Shelly Wallace Johnson | , , , ,| By
From day one, the employee orientation is an integral part of employees’ success. Orientations have a lot of value to both the new employee and the company. For the employee, you are introducing them to their new co-workers, giving a tour of the facility, and setting the expectations for their new role. During this process, you are giving them their first impression as to what the company culture is like. Chris Joseph states in Why Is Orientation Important to the Employees: “An effective orientation serves to acclimate the employee and speed up the time it takes for [him or her] to become a productive member of the organization.”
The value to the company is setting the employee up for success right off the bat. If an employee knows their expectations and is comfortable in a timely manner, you are likely to reduce turnover and increase productivity, ensuring a smooth transition into the employee’s new role. This saves time and money (and companies like that)!
How to Conduct an Orientation
There are many ways to conduct an orientation, but not all are created equal. There are checklists that assist employers in staying consistent and making sure to provide everything needed, for example, where to park, what the hours of operation are, and whether the company has a cafeteria? Other information needed is a phone list of employees, and the new employee’s email address and login information.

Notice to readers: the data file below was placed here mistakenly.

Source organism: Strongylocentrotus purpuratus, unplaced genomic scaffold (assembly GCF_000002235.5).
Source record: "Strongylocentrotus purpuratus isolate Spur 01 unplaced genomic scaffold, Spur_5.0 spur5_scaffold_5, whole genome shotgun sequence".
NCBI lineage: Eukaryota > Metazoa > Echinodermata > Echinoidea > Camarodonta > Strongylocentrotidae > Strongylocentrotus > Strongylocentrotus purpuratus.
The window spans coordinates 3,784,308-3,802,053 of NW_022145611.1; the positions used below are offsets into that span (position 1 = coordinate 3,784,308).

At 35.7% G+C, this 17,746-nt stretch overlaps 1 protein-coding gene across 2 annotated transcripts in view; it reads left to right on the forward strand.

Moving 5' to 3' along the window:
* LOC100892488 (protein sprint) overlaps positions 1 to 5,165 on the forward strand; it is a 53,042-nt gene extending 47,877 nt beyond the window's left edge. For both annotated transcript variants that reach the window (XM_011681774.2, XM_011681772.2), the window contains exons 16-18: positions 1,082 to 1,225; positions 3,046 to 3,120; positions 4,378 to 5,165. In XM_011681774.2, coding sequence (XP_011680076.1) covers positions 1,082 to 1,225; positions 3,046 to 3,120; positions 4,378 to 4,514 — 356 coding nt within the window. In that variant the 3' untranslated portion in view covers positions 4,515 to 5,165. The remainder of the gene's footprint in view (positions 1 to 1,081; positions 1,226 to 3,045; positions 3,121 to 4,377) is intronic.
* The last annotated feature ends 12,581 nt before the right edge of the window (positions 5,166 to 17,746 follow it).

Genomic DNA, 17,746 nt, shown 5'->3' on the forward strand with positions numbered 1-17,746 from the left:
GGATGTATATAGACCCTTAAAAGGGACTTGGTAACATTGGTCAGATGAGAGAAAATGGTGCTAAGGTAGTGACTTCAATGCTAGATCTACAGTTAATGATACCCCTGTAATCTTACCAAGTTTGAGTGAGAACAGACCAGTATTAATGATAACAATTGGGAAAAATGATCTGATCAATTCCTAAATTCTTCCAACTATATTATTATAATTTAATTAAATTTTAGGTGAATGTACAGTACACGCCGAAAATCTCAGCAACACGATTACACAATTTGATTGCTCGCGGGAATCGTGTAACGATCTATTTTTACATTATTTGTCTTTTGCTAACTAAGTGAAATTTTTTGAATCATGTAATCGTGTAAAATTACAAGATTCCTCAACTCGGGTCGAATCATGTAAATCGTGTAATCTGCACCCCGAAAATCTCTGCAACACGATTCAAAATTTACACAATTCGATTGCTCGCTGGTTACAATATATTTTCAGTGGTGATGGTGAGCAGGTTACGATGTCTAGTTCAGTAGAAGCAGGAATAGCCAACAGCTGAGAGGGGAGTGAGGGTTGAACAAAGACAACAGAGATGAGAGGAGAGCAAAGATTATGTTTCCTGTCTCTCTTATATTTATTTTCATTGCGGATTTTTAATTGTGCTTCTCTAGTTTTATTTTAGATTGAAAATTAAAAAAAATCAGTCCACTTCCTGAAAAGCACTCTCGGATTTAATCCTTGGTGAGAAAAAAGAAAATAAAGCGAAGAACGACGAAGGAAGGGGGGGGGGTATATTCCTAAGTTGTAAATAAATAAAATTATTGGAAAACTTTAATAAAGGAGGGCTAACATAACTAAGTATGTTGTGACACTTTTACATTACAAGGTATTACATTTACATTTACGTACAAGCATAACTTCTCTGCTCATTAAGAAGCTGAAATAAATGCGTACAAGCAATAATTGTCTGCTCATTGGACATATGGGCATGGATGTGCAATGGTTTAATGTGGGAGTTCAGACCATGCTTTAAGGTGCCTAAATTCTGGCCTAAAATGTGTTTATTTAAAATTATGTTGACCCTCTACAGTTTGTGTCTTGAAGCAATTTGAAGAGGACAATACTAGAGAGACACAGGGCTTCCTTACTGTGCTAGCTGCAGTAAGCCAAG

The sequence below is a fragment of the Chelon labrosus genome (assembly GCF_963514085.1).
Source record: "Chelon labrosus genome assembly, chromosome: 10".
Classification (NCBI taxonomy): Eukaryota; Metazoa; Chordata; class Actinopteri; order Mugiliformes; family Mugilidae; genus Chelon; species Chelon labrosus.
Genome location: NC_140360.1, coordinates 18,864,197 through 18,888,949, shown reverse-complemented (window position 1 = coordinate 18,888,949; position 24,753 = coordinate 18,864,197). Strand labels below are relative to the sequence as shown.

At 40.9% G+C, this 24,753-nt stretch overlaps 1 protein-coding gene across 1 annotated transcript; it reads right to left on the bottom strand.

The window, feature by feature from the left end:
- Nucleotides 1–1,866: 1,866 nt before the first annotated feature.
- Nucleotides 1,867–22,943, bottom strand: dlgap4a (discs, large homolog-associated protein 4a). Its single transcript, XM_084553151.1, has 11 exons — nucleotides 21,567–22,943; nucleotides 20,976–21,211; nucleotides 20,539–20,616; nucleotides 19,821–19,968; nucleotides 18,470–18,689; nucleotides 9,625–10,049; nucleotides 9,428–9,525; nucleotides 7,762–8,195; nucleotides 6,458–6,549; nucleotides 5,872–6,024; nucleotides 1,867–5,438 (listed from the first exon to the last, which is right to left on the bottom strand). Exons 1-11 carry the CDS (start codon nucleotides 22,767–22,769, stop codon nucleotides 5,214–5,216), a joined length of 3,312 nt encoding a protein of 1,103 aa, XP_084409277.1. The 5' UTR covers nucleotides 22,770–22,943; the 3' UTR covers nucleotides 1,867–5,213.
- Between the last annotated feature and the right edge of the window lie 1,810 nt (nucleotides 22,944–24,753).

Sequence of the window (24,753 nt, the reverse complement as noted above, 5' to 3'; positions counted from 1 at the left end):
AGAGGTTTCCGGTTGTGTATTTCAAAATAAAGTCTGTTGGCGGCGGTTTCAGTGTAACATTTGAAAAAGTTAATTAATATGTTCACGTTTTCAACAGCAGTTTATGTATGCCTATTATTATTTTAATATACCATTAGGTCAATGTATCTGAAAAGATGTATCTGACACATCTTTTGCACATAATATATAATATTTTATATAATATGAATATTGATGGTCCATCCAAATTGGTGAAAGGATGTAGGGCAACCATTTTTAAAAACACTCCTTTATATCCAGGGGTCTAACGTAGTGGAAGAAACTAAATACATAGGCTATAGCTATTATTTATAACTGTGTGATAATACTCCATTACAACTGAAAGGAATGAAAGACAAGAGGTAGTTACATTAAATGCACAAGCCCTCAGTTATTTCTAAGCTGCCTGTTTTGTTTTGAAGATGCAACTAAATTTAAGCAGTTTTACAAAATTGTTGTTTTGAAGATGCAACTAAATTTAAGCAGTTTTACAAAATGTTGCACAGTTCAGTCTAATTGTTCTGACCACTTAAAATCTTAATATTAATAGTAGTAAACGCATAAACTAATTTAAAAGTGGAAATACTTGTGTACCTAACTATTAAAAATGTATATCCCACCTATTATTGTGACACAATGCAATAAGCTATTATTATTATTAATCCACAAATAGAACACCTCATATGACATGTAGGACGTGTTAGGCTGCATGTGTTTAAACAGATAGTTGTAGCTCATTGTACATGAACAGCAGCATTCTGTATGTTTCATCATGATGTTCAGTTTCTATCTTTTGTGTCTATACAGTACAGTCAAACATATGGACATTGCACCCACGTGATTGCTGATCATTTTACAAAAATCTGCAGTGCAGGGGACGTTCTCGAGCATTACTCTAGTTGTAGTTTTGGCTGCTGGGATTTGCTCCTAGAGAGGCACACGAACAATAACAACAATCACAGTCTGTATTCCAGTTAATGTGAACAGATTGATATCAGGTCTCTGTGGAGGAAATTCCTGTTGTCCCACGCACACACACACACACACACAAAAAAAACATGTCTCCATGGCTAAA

Some employers show a PowerPoint presentation introducing the history of the company, a few of the executives, and an overview of the benefits offered. Others will simply introduce the new hire to their trainer and let them be, after filling out all the paperwork of course. There is no “right” or “wrong” way to conduct it.
Here are a few suggestions for producing an effective orientation:
- Make sure employees know what is expected of them and set some goals.
- Give an overview of the benefits of the company, not just health and retirement benefits.
- Be creative, keeping them engaged.
- Introduce them to a mentor and/or trainer, or a person that will assist them for the first few months.
- Lunch with various people from the C-suite. This can be multiple lunches or a round-table type lunch.
- Set a time to check in on them in a couple weeks, months, to review and see how they are doing.
Orientation is a process, not a one-and-done event. Checking in with employees along the way at, let’s say in 30, 60, and 90 days, to not only provide feedback to the employee, but receive feedback, gives everyone a chance to be successful.
What About Small Businesses?
Employee orientation is not just for large corporations. Businesses of all sizes need to have some version of introducing new hires into the company. This establishes a relationship between both parties. A small business may have a condensed version of orientation compared to a large corporation, but should still include the suggestions listed above.
A large corporation may present to multiple new hires in a conference room then break off, whereas a small business will work with one individual. By creating a process that is followed with every new employee, you are ensuring a culture of productivity!